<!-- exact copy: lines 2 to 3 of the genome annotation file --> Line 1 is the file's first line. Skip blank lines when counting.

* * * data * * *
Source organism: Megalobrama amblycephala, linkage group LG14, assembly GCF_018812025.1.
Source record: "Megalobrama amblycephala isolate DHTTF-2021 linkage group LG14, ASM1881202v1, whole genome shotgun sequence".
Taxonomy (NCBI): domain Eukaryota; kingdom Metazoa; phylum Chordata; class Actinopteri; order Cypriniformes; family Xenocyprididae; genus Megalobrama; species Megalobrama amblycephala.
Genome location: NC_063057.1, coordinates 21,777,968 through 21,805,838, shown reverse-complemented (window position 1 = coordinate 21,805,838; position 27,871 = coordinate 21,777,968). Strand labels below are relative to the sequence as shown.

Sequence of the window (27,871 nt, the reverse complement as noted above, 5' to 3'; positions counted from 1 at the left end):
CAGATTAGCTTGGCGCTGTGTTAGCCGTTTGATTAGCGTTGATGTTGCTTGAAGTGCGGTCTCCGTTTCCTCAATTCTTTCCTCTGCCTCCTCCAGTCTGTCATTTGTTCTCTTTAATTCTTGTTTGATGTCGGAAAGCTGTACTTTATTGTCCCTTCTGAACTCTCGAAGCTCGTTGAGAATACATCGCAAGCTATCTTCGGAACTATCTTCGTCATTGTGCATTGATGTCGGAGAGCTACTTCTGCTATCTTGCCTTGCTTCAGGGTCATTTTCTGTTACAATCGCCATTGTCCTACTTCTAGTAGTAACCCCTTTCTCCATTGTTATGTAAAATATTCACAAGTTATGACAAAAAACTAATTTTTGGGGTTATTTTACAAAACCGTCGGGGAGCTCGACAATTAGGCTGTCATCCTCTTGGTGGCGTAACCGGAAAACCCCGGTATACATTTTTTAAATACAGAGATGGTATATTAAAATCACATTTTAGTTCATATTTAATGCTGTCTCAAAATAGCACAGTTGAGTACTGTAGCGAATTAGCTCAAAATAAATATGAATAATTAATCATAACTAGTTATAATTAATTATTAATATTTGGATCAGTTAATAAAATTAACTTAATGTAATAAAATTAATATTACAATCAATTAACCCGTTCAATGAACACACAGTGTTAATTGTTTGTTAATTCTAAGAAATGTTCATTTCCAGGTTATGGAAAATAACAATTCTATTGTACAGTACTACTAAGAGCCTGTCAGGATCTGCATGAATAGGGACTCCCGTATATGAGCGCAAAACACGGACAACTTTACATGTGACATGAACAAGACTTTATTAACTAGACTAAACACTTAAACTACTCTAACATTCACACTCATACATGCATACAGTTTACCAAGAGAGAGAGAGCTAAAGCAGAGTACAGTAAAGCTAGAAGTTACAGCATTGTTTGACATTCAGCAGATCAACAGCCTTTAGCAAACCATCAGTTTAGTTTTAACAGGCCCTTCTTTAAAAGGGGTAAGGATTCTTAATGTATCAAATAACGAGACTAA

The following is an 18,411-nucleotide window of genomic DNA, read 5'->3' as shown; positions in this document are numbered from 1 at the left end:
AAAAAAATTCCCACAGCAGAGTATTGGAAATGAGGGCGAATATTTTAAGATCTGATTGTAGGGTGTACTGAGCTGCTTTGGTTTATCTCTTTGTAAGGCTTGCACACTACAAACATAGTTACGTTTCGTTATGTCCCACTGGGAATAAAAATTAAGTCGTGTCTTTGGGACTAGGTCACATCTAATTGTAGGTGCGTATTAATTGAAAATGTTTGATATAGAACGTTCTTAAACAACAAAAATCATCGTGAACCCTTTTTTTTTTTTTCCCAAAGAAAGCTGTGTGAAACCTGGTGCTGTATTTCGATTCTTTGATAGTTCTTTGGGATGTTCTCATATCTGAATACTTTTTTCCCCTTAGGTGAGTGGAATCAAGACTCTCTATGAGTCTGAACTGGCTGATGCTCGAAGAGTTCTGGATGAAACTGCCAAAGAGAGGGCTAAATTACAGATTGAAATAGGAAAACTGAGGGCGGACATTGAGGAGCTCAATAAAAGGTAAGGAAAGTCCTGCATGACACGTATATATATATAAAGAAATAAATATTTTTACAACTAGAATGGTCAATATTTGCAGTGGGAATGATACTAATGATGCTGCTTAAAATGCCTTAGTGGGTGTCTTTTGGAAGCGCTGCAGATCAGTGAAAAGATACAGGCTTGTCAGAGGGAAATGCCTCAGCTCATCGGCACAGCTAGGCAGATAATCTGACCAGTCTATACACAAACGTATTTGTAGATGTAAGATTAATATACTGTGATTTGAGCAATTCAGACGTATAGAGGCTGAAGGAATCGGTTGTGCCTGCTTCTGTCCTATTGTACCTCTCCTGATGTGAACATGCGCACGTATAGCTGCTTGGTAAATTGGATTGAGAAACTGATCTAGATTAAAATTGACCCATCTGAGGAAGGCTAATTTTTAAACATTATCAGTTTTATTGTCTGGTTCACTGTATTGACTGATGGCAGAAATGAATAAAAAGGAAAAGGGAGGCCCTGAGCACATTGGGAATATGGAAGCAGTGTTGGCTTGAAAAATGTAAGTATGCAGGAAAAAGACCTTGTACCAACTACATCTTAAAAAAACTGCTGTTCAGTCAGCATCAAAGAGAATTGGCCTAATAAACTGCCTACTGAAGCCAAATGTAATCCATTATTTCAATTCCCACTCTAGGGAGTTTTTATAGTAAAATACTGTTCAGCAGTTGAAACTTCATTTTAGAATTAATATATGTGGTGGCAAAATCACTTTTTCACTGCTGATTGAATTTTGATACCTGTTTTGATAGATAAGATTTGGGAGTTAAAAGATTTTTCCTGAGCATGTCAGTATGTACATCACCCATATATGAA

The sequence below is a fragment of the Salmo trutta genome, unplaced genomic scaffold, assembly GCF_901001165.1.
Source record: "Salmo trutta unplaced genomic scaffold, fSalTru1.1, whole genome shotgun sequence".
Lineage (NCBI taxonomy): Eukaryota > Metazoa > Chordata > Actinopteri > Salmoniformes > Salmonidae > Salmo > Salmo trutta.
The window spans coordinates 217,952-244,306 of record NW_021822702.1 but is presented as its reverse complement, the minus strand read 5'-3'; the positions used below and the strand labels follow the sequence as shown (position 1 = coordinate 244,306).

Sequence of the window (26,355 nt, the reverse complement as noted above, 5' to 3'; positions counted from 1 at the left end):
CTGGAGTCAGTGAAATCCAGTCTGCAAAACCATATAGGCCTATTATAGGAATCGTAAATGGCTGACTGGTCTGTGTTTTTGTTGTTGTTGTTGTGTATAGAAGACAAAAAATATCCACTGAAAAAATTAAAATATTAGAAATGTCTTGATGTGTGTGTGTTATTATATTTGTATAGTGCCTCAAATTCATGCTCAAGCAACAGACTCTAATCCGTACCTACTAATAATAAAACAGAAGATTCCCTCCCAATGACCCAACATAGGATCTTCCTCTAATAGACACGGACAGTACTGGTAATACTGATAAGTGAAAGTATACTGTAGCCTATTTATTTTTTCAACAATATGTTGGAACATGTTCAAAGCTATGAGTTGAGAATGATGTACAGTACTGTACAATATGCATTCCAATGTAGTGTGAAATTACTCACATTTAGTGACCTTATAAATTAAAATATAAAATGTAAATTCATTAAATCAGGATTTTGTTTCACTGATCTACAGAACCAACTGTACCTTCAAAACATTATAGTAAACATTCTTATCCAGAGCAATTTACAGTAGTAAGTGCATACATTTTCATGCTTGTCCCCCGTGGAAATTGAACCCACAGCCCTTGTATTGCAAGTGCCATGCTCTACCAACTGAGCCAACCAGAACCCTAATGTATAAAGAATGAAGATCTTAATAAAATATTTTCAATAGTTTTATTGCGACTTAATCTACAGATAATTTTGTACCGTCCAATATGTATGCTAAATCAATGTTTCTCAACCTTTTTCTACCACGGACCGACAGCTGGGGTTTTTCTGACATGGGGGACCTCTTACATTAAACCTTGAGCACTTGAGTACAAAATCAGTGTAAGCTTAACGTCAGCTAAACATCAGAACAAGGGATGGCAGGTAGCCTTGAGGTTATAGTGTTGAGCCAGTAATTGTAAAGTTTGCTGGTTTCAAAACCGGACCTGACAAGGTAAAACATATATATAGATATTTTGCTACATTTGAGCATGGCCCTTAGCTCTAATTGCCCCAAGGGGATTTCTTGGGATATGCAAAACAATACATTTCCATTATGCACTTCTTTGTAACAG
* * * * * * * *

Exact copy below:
Source record: "Megalobrama amblycephala isolate DHTTF-2021 linkage group LG14, ASM1881202v1, whole genome shotgun sequence".
Taxonomy (NCBI): domain Eukaryota; kingdom Metazoa; phylum Chordata; class Actinopteri; order Cypriniformes; family Xenocyprididae; genus Megalobrama; species Megalobrama amblycephala.